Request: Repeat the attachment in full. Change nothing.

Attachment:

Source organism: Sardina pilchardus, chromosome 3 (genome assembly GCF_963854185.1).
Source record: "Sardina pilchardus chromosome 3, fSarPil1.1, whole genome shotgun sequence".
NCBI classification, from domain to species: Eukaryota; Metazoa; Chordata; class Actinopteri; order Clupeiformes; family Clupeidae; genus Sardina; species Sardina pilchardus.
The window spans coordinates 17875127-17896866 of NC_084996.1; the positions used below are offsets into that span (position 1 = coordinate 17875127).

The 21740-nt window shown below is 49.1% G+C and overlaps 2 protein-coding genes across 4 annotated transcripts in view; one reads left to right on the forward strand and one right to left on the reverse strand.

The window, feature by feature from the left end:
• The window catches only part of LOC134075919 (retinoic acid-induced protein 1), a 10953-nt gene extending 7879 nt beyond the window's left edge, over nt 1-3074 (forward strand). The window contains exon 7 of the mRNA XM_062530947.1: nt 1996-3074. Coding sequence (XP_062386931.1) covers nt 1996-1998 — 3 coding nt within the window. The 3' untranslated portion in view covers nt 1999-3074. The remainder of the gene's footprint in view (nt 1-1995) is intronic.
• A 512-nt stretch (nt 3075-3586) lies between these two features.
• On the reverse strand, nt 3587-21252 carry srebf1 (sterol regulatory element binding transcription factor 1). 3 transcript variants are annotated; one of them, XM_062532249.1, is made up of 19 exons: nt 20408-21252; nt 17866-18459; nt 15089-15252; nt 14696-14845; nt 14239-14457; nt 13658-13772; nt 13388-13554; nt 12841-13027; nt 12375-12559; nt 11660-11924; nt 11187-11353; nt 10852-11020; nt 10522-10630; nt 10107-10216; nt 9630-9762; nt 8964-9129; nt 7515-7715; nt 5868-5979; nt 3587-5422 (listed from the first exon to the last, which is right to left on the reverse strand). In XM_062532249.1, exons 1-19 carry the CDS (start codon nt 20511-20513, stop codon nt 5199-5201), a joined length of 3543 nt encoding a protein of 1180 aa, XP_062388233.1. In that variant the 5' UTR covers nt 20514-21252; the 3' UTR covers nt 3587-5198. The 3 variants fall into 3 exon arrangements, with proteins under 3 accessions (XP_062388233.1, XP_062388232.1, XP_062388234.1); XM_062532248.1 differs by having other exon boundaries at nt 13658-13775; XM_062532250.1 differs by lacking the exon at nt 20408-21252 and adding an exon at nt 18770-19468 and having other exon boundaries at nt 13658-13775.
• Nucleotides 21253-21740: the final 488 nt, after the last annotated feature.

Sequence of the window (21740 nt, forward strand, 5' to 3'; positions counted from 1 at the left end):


Source organism: Sardina pilchardus, chromosome 3 (genome assembly GCF_963854185.1).
Source record: "Sardina pilchardus chromosome 3, fSarPil1.1, whole genome shotgun sequence".
NCBI classification, from domain to species: Eukaryota; Metazoa; Chordata; class Actinopteri; order Clupeiformes; family Clupeidae; genus Sardina; species Sardina pilchardus.
The window spans coordinates 17875127-17896866 of NC_084996.1; the positions used below are offsets into that span (position 1 = coordinate 17875127).

The 21740-nt window shown below is 49.1% G+C and overlaps 2 protein-coding genes across 4 annotated transcripts in view; one reads left to right on the forward strand and one right to left on the reverse strand.

The window, feature by feature from the left end:
• The window catches only part of LOC134075919 (retinoic acid-induced protein 1), a 10953-nt gene extending 7879 nt beyond the window's left edge, over nt 1-3074 (forward strand). The window contains exon 7 of the mRNA XM_062530947.1: nt 1996-3074. Coding sequence (XP_062386931.1) covers nt 1996-1998 — 3 coding nt within the window. The 3' untranslated portion in view covers nt 1999-3074. The remainder of the gene's footprint in view (nt 1-1995) is intronic.
• A 512-nt stretch (nt 3075-3586) lies between these two features.
• On the reverse strand, nt 3587-21252 carry srebf1 (sterol regulatory element binding transcription factor 1). 3 transcript variants are annotated; one of them, XM_062532249.1, is made up of 19 exons: nt 20408-21252; nt 17866-18459; nt 15089-15252; nt 14696-14845; nt 14239-14457; nt 13658-13772; nt 13388-13554; nt 12841-13027; nt 12375-12559; nt 11660-11924; nt 11187-11353; nt 10852-11020; nt 10522-10630; nt 10107-10216; nt 9630-9762; nt 8964-9129; nt 7515-7715; nt 5868-5979; nt 3587-5422 (listed from the first exon to the last, which is right to left on the reverse strand). In XM_062532249.1, exons 1-19 carry the CDS (start codon nt 20511-20513, stop codon nt 5199-5201), a joined length of 3543 nt encoding a protein of 1180 aa, XP_062388233.1. In that variant the 5' UTR covers nt 20514-21252; the 3' UTR covers nt 3587-5198. The 3 variants fall into 3 exon arrangements, with proteins under 3 accessions (XP_062388233.1, XP_062388232.1, XP_062388234.1); XM_062532248.1 differs by having other exon boundaries at nt 13658-13775; XM_062532250.1 differs by lacking the exon at nt 20408-21252 and adding an exon at nt 18770-19468 and having other exon boundaries at nt 13658-13775.
• Nucleotides 21253-21740: the final 488 nt, after the last annotated feature.

Sequence of the window (21740 nt, forward strand, 5' to 3'; positions counted from 1 at the left end):